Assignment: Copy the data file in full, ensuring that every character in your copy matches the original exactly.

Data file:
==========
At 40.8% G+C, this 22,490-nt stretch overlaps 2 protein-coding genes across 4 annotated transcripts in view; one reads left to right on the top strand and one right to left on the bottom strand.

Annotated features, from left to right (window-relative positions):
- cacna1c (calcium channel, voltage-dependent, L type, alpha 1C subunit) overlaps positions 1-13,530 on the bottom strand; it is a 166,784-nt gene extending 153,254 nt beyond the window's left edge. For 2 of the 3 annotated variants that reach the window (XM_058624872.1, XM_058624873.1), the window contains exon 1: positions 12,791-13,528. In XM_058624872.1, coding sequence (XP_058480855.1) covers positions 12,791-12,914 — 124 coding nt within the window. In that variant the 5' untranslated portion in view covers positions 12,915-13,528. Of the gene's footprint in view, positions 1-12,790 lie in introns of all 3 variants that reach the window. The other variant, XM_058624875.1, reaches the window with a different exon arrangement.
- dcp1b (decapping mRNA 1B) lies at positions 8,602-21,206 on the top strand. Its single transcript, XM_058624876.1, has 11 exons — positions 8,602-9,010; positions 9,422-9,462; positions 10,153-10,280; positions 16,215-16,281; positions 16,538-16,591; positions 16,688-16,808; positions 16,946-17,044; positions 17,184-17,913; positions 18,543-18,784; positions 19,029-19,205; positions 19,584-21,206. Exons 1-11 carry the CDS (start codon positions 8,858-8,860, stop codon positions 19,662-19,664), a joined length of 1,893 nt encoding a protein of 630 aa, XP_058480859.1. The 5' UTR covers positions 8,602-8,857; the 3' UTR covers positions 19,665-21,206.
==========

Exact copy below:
At 40.8% G+C, this 22,490-nt stretch overlaps 2 protein-coding genes across 4 annotated transcripts in view; one reads left to right on the top strand and one right to left on the bottom strand.

Annotated features, from left to right (window-relative positions):
- cacna1c (calcium channel, voltage-dependent, L type, alpha 1C subunit) overlaps positions 1-13,530 on the bottom strand; it is a 166,784-nt gene extending 153,254 nt beyond the window's left edge. For 2 of the 3 annotated variants that reach the window (XM_058624872.1, XM_058624873.1), the window contains exon 1: positions 12,791-13,528. In XM_058624872.1, coding sequence (XP_058480855.1) covers positions 12,791-12,914 — 124 coding nt within the window. In that variant the 5' untranslated portion in view covers positions 12,915-13,528. Of the gene's footprint in view, positions 1-12,790 lie in introns of all 3 variants that reach the window. The other variant, XM_058624875.1, reaches the window with a different exon arrangement.
- dcp1b (decapping mRNA 1B) lies at positions 8,602-21,206 on the top strand. Its single transcript, XM_058624876.1, has 11 exons — positions 8,602-9,010; positions 9,422-9,462; positions 10,153-10,280; positions 16,215-16,281; positions 16,538-16,591; positions 16,688-16,808; positions 16,946-17,044; positions 17,184-17,913; positions 18,543-18,784; positions 19,029-19,205; positions 19,584-21,206. Exons 1-11 carry the CDS (start codon positions 8,858-8,860, stop codon positions 19,662-19,664), a joined length of 1,893 nt encoding a protein of 630 aa, XP_058480859.1. The 5' UTR covers positions 8,602-8,857; the 3' UTR covers positions 19,665-21,206.